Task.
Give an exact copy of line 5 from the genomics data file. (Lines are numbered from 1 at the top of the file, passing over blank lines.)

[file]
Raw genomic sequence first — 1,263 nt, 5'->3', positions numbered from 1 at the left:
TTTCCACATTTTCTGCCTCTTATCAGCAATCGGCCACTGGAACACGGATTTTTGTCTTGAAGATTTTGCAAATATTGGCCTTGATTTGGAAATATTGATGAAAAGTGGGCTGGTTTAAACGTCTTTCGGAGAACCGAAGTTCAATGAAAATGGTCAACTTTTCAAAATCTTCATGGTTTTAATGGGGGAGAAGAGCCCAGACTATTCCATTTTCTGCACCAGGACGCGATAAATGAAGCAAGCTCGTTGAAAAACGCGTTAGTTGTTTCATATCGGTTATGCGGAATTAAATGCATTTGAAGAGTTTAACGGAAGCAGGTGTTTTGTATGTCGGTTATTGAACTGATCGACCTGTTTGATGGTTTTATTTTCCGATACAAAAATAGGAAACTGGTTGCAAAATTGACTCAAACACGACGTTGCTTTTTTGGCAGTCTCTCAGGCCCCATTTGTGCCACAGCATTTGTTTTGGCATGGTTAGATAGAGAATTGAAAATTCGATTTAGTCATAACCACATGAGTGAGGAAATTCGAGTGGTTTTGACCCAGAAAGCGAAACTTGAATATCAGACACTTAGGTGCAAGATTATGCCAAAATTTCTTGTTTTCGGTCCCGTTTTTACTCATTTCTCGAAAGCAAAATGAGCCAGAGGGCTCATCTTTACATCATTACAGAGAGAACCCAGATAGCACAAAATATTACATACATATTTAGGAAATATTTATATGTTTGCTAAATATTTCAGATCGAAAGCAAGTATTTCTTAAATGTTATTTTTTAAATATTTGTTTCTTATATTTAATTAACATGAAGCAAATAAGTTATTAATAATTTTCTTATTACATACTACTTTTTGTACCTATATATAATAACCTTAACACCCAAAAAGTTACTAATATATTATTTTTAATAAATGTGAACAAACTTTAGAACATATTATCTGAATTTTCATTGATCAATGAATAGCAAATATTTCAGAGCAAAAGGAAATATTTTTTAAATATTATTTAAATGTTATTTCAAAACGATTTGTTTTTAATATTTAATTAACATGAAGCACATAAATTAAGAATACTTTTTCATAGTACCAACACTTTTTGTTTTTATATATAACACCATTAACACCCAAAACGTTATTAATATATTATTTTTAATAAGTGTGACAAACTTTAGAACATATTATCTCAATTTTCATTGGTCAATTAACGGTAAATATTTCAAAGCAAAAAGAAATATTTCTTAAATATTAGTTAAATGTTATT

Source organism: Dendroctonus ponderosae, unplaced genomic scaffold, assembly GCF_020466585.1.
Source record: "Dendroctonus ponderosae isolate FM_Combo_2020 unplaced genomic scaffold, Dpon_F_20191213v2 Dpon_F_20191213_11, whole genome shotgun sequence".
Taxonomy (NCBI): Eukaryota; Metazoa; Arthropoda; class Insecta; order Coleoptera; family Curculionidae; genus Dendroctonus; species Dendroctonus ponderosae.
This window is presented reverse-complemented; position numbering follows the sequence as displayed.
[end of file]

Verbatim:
Taxonomy (NCBI): Eukaryota; Metazoa; Arthropoda; class Insecta; order Coleoptera; family Curculionidae; genus Dendroctonus; species Dendroctonus ponderosae.